Meet someone at a party or social gathering, and its almost guaranteed that at some point, the conversation will come around to, what do you do for a living?
For good or ill, in western society, what we do for work helps define our identities for others. In fact, at some point in our history, our work literally defined us when two Johns lived in the same village, one became John the Miller and the other John the Cook. Hence the surname was born in part from vocational distinctions.
In a society where work so defines us, being unemployed can affect more than just the pocketbook. Work gives us purpose, self-worth, social opportunities and a routine. Anyone who has been out of work for any length of time can tell you that the effects of unemployment are deeper than you think.
What if that short-term unemployment lasts most or all of your life? How does that affect your identity?
According to the U.S. Department of Labor, only 20 percent of people with disabilities either have or are even actively looking for work, compared to 69 percent of the general population. Of those who are looking for employment, almost twice as many are unable to find a job (15 percent versus 8 percent for those without disabilities). Economic tensions most certainly have a stronger effect on people with disabilities.
Jack Markell wants to change those statistics.Markell is the governor of Delaware and 2012-2013 chairman of the National Governors Association. He believes that people with disabilities have the right to the same opportunities as everyone else, including the right to work. His initiative, A Better Bottom Line: Employing People with Disabilities, aims to bring state policymakers and business leaders together with people with disabilities to increase employment rates for them.The incentive for states to participate in this initiative is not merely to improve the self-worth of their constituents. The real bottom line is that it makes economic sense to employ people with disabilities. Not only are they a viable and underused workforce, but by ensuring gainful employment for them, we reduce their dependence on government benefits. The advantages affect people with disabilities, the business community, our local communities and our economy.Markell began his initiative in July 2012, and both his initiative and his term as chairman of the NGA are soon coming to a close. During the course of the year, state governors have learned and explored best practices to use in their states to support employment of people with disabilities. How each state will implement changes as a result of this initiative is yet to be seen. Hopefully, the conversation will continue, and what has been a learning initiative will become common practice.More information about best practices for businesses employing people with disabilities can be found through the National Organization on Disability, www.nod.org. For information about local efforts to improve employment of people with disabilities, contact Community Connections Inc. at 385-3445 or communityconnectionsco.org.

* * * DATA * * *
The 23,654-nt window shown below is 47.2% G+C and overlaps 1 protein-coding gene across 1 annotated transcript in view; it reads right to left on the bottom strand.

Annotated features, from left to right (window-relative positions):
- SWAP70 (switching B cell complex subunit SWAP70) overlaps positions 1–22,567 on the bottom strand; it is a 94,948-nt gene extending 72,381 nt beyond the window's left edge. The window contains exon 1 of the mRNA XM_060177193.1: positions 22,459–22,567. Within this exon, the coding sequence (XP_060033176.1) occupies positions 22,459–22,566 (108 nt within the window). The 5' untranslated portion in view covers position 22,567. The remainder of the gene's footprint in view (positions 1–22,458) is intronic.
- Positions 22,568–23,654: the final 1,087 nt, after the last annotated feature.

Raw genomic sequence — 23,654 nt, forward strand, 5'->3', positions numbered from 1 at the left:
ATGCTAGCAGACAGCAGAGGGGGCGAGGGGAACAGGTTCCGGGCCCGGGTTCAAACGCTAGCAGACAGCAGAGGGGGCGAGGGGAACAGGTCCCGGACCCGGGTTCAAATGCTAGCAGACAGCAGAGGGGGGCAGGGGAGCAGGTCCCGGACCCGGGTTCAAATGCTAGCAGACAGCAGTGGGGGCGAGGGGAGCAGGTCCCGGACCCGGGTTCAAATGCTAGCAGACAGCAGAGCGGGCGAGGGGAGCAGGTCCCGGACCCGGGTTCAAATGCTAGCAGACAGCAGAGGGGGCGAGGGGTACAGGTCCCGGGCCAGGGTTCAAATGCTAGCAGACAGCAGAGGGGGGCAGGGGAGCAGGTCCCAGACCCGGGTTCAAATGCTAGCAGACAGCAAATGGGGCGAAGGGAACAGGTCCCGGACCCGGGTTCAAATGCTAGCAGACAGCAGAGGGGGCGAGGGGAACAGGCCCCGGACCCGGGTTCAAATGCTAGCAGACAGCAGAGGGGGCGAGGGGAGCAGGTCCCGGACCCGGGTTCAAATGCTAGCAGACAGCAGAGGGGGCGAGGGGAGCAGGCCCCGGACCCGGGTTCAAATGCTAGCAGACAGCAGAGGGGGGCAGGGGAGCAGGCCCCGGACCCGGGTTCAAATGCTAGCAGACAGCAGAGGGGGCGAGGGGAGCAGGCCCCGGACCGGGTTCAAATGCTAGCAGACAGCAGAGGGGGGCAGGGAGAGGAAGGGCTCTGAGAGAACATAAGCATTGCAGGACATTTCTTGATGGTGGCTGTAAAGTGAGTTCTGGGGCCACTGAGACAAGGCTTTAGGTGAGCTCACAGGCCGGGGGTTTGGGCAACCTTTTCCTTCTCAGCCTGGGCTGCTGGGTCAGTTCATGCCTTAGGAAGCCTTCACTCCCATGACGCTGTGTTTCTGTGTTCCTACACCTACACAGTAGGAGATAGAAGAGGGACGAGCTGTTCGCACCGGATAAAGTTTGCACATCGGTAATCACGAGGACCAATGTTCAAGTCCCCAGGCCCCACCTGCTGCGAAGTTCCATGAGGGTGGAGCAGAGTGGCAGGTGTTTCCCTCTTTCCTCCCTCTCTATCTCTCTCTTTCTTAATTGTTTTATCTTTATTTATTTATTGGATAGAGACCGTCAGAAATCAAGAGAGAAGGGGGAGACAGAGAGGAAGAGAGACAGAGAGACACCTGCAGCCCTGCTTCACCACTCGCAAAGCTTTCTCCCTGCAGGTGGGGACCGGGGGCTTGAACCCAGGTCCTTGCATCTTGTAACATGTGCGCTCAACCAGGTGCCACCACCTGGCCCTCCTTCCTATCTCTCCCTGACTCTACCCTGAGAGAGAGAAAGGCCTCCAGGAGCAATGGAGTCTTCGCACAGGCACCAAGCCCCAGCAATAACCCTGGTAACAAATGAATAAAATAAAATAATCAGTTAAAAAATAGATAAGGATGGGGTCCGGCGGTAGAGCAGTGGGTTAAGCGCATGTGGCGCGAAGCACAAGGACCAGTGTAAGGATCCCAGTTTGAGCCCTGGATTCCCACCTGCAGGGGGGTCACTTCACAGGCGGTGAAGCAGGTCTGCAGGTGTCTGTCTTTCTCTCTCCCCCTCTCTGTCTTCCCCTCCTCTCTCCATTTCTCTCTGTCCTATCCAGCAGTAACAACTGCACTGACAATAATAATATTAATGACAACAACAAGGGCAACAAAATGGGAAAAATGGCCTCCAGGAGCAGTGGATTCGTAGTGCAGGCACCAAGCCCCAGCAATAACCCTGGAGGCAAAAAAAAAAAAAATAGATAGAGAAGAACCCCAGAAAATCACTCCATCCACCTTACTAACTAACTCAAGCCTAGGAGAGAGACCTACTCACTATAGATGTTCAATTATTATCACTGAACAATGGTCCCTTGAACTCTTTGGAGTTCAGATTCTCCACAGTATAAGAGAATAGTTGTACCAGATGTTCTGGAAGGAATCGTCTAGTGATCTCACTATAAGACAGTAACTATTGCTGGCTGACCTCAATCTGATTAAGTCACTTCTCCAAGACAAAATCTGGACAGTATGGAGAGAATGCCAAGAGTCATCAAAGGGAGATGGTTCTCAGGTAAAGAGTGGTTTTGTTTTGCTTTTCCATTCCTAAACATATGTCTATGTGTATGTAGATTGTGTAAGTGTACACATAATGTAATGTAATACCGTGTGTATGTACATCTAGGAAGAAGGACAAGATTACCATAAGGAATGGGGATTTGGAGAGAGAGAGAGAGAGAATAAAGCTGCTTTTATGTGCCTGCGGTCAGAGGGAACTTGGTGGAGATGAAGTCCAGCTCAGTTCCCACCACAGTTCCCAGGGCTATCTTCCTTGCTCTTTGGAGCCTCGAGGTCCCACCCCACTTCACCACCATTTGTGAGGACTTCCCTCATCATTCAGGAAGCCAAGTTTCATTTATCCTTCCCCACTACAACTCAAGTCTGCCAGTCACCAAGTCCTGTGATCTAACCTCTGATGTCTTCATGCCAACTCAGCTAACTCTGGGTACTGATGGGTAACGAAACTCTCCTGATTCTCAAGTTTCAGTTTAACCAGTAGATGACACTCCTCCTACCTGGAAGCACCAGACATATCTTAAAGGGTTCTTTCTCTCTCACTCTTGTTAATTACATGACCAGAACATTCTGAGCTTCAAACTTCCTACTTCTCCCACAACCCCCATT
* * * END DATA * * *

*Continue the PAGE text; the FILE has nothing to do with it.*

Tara Kiene is the director of case management with Community Connections Inc.